When I Grow Up: Settling


September 9, 2013 by phicks2012

When I was a child and was asked by adults what I wanted to be when I grew up, I can recall stating proudly (though at different times, of course) that I wanted to be a cowgirl, a ballerina, an artist, a singer, an actress, and an author. Even when I was told by my well-meaning paternal grandmother that if I didn’t snag a husband by the time I finished college my remaining options were to be 1) a school teacher, 2) a secretary, or 3) a beautician I never included those noble occupations on my short list — or even on my really long list — because somehow I couldn’t envision “settling” for a future I didn’t dream up.

In Granny’s defense, she belonged to a different generation, and in her heyday she would very probably have been correct. Women were housewives, teachers, secretaries or beauticians, and there were very few other acceptable occupations for the female rank and file back then. The average woman didn’t generally aspire, at least with any realistic expectation of fulfillment, to be a president, a scientist, a world-class chef, a fashion designer, or a professional athlete. A few women managed to follow such unrealistic dreams, but for most women finding a husband was “The American Dream”. If they couldn’t have Mr. Right, well then, sometimes they just had to “settle” for what they could get.

Marriage wasn’t always the answer to “happily ever after”, mind you, but even if it wasn’t “the answer” women pretty much adhered to the “til death do you part” thing because divorce really wasn’t a socially acceptable solution back then. Not for a woman anyway. So my grandmother meant well, and really thought she was giving me good advice, as she saw it, but somehow I just never wanted to “settle”.

My mother was a delightful, funny, and loving person, but she was also die-hard conventional at heart. Like Caesar’s wife, she wanted me to be above reproach and to live a conventional life — probably so that her nosier, more opinionated friends wouldn’t have anything negative to say about me — and back then she honestly saw very few other future career options open to me than my grandmother did. Even then little girls were not encouraged to “Dream Large”, and the fact that most of my talents and interests didn’t translate well to helping me fill a traditional feminine occupational niche (See Above) frequently led her to discourage me, like my grandmother did, meaning well, from following my natural inclinations. When I wrote stories or poetry or songs, or drew pictures, she complimented them, of course. She was, after all, a mother, but still she felt called upon to point out that I was unlikely to be able to make a living doing those things — and to her credit she really believed that. If I’d had more faith in myself and less doubt in my abilities I might have proven her wrong, and she’d have been happy if I had done so. As it was though, I’m afraid I spent far too many years trying to fit into expected vocational patterns. The proverbial square peg. Trying to force myself to “settle”.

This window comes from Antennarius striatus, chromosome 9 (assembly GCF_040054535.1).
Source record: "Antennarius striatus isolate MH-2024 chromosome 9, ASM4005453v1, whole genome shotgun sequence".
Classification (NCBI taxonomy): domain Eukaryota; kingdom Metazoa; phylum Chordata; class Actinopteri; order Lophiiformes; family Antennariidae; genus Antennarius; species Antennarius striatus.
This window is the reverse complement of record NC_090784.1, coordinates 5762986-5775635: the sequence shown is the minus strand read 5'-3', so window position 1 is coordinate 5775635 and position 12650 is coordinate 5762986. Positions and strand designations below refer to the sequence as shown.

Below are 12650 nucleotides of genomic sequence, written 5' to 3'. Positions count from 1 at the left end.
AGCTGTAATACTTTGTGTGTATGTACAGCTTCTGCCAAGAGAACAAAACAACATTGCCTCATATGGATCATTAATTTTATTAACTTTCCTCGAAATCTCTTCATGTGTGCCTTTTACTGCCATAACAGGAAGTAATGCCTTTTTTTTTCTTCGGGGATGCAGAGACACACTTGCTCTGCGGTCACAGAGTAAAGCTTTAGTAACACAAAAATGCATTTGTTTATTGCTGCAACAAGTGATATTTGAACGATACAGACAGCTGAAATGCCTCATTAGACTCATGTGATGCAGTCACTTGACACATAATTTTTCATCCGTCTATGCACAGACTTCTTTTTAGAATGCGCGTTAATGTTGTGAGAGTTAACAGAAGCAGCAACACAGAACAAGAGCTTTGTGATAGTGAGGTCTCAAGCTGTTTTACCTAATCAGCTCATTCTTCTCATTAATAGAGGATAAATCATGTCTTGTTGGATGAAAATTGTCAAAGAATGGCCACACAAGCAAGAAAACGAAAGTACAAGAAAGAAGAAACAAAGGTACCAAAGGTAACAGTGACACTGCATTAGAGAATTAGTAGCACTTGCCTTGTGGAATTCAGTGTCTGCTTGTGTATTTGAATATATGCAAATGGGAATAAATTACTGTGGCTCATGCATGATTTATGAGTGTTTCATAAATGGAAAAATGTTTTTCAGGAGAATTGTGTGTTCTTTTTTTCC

My father was brilliant in business, had his own quirky nature and off-beat sense of humor, loved me dearly, and could be very creative in a lot of ways, but he didn’t think my natural talents would translate well to real life either, and he never taught me business skills because he believed that wouldn’t be necessary. He thought I was going meet a man who would take care of me. That was, after all, the way it was supposed to work, and he, too, really believed it. Too bad that so many of the men who came into my life wanted a free ride rather than any sort of responsibility, because otherwise I might have accepted one of the marriage proposals I got over the years. I didn’t though. The wrong men always asked, the right one never did. My mother had advised me that it was better to be alone than to be in a miserable relationship, and I still didn’t want to “settle”.

So, when I grow up, if I ever do, I no longer want to be a cowgirl, or a ballerina, a singer or an actress, but I’d still like to be an artist and an author! I refuse to tie myself, even now, to any man I can’t love and respect — who doesn’t love me — and who can’t or won’t meet me halfway as far as accepting responsibilities taking on challenges! But miracles can happen! I could still become successful following my various dreams, and (Guess What!) I still refuse to “settle”.

One thought on “When I Grow Up: Settling

  1. phicks2012 says:

    In response to some comments here and else where about my BLOG– I was happy growing up. I was just inclined toward the creative, and was never encouraged to do anything artistic except as a “hobby”. My blog wasn’t so much a lamentation of how I was raised as of how pretty much ALL girls were raised back then…so often taught that they had limited expectations. Can you imagine a girl nowadays being told that if she didn’t snag a husband she could only be a teacher, a secretary or a beautician? Not likely, and that pleases me!
    a few seconds ago · Like

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September 2013


I am an active, outgoing person interested in all sorts of things and all sorts of people! I'm constantly discovering new interests, and expect that to continue right into the grave!

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